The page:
Unlucky district 13

rpulley@lsjournal.comNovember 8, 2013 

Several Lee’s Summit voters say they were denied a chance Nov. 5 to vote on a $3 million bond issue for the water district that serves their homes.

The county failed to include the question on voting machines used in their precincts, they said. Election board officials say they’re wrong.

This week’s election asked Public Water Supply District No. 13 of Jackson County voters to approve a $3 million revenue bond issue for upgrading water lines, which voters did by a tally of 735-436.

Lee’s Summit Councilmember Bob Johnson and Norman Marvel, who also lives in east Lee’s Summit, discovered independently that the bond issue wasn’t listed in their precincts.

Just what went wrong, if anything, is undetermined.

Marvel, who lives at 2417 Sweet Water Circle, said his wife went to vote and noticed the problem and told him.

He said he called the water district, which sent him to the election board with his complaint. Marvel said he went to Jackson County Election Board offices where he was given a photocopy for a section of a map and told him he wasn’t in the district.

Regardless, he pays his water bill to Jackson County Water District No. 13 and it provides him and his neighbors water.

Marvel said rates in the water district are far higher, he pays $50 to $100 a month more than neighbors who have water through city utility, depending on the season.

“I am the only one that has to pay Water District 13, but I can’t vote in any of those elections,” Marvel said. “The district line (boundary) goes through my garage.”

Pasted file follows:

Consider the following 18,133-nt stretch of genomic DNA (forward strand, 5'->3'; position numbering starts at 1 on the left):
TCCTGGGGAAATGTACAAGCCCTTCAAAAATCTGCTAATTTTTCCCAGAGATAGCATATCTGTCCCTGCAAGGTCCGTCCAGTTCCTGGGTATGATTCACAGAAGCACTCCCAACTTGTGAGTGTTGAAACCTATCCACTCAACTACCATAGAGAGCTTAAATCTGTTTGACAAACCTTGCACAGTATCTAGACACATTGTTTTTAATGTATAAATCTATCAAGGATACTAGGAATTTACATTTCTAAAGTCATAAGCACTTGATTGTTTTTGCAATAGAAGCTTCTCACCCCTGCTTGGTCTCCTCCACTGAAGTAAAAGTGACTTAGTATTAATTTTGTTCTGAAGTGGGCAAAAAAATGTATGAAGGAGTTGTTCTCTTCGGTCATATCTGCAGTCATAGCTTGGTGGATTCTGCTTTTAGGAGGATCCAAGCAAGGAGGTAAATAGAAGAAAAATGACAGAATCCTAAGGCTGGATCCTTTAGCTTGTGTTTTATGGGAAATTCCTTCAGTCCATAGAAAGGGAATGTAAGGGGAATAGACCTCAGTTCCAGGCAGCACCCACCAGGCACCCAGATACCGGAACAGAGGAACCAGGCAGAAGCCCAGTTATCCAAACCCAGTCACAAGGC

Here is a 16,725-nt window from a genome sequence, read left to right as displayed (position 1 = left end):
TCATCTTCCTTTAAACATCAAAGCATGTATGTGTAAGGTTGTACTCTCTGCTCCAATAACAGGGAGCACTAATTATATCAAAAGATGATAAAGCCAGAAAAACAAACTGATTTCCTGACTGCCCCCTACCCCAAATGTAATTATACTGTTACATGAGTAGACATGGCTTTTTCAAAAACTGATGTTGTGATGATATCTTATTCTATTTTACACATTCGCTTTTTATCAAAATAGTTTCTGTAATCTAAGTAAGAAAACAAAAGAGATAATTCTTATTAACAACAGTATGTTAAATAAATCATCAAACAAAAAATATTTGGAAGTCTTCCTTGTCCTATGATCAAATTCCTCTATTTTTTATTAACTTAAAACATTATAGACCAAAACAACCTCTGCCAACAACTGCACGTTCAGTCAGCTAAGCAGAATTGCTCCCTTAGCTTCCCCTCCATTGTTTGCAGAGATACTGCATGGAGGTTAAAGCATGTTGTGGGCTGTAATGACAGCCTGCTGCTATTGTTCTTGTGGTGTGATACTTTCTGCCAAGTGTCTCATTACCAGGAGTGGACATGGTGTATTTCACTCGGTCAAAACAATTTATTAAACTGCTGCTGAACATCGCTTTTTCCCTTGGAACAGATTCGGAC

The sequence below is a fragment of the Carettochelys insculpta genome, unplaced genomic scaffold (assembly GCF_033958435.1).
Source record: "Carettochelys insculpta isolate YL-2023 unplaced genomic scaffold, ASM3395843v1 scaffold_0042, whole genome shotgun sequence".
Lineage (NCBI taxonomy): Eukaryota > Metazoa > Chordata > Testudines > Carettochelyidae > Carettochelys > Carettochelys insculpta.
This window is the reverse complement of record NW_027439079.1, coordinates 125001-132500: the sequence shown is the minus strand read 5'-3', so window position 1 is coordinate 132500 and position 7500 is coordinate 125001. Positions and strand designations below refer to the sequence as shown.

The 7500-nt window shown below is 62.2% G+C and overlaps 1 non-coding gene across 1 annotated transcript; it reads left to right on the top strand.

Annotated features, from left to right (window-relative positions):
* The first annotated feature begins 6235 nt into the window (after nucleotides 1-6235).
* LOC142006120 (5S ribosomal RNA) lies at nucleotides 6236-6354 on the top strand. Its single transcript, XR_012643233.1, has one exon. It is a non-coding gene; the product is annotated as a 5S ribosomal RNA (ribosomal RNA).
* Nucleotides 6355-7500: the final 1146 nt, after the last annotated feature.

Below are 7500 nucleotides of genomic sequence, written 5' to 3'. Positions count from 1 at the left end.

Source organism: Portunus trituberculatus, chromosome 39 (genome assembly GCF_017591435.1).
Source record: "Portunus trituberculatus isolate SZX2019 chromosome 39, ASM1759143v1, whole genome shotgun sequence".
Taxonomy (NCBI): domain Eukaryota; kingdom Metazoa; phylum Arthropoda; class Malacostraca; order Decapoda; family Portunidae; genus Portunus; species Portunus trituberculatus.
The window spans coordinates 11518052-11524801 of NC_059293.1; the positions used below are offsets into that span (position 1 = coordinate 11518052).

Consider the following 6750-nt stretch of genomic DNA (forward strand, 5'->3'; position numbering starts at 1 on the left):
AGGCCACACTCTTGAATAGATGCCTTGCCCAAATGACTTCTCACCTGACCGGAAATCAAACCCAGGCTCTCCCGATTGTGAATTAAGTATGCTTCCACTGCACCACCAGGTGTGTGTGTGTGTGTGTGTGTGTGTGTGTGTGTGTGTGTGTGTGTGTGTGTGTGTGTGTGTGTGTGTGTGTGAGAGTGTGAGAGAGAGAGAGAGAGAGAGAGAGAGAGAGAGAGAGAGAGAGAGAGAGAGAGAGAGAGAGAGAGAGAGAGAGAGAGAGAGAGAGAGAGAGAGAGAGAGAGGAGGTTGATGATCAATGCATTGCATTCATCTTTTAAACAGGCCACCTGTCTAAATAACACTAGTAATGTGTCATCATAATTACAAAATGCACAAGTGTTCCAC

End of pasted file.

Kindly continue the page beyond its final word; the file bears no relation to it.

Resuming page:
Apparently, the water meter is within the district, he said.

Johnson, who lives a little farther west at 1000 Remington Court, also reported the problem to the water district. He had not talked to Marvel. Johnson said he built his house and developed that subdivision, and so knows it’s in Water District No. 13.

He said he hadn’t seen the ballot question at his precinct, didn’t even know about the election until he learned of it when a neighbor called complaining.

“It’s extremely unfortunate, I don’t know whose fault it is,” Johnson said.

Part of the muddiness comes from overlapping jurisdictions.

As Lee’s Summit grew into the countryside and annexed land, it provided other city services, such as sewers, but not water in that area of the city.

Water District No. 13 covers an area that includes land in parts of east Lee’s Summit, south Blue Springs and Lake Lotawana.

Republican Director of Elections Tammy Brown said she checked the election board records and according to them, Johnson does not live in the water district.

She and Democrat Director Bob Nichols said there were no problems with the water district election. She ventured that the water district was sending bills to wrong addresses.

According to Lee’s Summit Water Utilities, their households are not city water customers. Water District No. 13 claims them, but says the problem is an election board matter.

The Journal asked Water District 13 to see a map of the district. Its manager, Charles Dellario, said the district’s attorney told him not to show the map to a reporter until the attorney had finished looking at the matter.

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